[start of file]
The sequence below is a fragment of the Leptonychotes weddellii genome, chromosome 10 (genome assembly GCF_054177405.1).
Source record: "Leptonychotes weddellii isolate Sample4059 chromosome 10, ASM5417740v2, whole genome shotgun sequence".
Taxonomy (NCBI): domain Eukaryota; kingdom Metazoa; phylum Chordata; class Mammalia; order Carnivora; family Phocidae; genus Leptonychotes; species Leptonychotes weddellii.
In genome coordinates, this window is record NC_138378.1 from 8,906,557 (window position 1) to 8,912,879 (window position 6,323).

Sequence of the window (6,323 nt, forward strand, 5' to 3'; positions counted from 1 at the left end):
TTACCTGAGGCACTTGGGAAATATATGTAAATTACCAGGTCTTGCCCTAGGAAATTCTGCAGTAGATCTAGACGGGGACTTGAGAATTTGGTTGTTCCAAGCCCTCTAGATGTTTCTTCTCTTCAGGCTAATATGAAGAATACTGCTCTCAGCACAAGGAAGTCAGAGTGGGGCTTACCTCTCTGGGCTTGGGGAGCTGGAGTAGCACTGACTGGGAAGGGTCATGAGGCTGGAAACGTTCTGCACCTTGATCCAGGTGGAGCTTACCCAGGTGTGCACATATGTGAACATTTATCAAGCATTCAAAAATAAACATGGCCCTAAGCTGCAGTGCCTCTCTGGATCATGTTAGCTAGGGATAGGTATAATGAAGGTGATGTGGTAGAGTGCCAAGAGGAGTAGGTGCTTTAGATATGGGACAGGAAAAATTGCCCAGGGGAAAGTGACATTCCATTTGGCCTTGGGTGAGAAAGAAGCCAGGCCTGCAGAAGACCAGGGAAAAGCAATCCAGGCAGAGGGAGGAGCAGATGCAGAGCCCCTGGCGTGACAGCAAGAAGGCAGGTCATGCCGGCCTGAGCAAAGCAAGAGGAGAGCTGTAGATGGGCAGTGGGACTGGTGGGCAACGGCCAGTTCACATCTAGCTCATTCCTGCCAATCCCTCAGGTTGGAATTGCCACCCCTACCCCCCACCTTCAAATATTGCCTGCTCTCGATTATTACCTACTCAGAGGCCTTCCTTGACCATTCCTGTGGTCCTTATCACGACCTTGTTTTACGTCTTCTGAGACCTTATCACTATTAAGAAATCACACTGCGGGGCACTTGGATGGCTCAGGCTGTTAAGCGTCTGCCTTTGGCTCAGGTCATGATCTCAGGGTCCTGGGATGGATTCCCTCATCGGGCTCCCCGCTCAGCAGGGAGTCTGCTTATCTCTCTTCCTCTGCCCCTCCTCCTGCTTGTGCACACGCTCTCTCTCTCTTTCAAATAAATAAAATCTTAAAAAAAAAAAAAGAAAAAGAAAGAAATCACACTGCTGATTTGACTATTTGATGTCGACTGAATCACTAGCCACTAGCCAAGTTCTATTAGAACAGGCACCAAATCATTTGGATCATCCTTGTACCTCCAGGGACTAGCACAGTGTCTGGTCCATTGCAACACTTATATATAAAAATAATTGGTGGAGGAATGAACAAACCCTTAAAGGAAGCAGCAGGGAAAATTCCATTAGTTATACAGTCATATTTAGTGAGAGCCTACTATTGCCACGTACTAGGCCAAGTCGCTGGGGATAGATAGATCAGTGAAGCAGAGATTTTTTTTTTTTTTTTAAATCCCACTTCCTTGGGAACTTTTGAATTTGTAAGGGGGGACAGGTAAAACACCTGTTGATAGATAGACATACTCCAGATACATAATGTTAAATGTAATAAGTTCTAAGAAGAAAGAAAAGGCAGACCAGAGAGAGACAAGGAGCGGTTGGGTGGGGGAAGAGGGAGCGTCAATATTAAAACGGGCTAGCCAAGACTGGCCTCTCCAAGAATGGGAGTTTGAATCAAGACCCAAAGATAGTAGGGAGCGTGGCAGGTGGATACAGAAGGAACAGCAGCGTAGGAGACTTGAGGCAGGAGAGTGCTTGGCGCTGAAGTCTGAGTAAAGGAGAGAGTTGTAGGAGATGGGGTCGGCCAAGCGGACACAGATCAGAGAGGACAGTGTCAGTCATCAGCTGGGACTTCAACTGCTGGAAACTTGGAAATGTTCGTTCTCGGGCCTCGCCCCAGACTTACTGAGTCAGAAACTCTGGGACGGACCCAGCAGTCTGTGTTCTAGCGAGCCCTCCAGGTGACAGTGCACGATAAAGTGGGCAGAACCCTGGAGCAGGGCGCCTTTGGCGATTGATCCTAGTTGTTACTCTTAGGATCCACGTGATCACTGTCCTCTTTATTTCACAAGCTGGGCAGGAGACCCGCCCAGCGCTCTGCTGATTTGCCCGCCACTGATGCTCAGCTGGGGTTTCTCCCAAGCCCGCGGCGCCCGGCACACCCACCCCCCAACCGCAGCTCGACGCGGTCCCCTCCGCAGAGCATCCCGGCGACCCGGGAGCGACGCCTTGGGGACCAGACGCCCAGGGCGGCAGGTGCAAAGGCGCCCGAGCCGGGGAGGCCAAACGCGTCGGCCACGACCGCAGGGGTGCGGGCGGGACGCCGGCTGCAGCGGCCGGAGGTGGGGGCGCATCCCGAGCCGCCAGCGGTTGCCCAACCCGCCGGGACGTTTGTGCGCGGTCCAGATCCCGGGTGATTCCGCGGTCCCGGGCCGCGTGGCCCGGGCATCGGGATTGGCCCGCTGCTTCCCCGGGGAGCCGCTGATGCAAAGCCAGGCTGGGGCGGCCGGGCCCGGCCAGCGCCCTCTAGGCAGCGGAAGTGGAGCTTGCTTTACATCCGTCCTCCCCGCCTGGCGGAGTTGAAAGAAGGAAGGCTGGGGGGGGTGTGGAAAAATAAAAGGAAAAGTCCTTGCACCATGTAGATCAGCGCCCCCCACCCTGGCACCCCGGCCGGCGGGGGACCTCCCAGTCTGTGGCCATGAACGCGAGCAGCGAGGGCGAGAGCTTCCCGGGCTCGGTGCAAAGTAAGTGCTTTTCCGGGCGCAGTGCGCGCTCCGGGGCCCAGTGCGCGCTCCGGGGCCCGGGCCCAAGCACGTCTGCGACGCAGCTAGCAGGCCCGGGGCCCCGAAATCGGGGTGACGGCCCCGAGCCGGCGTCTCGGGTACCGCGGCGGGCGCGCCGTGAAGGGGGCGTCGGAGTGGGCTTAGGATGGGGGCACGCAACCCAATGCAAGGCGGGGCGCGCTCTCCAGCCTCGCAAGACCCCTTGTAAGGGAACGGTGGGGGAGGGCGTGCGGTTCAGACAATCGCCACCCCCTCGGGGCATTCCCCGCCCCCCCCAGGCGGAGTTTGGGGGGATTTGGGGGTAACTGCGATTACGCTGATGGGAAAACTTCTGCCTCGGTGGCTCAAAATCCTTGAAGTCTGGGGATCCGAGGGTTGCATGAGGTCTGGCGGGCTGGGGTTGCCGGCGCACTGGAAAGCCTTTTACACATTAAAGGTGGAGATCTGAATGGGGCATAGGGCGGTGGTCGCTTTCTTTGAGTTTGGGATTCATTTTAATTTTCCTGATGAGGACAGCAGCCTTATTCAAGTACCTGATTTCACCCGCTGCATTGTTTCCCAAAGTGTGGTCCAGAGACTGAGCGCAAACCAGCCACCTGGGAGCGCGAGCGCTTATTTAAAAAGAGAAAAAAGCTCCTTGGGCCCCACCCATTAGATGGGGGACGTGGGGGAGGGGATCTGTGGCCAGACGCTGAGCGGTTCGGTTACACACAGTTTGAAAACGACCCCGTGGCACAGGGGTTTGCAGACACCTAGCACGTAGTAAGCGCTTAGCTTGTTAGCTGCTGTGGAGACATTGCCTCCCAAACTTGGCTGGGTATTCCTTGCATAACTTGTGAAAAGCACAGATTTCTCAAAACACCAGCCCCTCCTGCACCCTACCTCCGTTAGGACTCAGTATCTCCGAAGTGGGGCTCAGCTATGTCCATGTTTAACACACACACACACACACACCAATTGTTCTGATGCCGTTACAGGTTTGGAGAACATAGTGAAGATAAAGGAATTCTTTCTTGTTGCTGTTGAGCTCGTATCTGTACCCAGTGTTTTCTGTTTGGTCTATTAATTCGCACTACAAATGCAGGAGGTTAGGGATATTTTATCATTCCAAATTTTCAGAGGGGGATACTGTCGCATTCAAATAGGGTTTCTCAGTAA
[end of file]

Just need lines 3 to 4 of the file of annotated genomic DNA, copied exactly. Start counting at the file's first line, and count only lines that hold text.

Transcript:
Taxonomy (NCBI): domain Eukaryota; kingdom Metazoa; phylum Chordata; class Mammalia; order Carnivora; family Phocidae; genus Leptonychotes; species Leptonychotes weddellii.
In genome coordinates, this window is record NC_138378.1 from 8,906,557 (window position 1) to 8,912,879 (window position 6,323).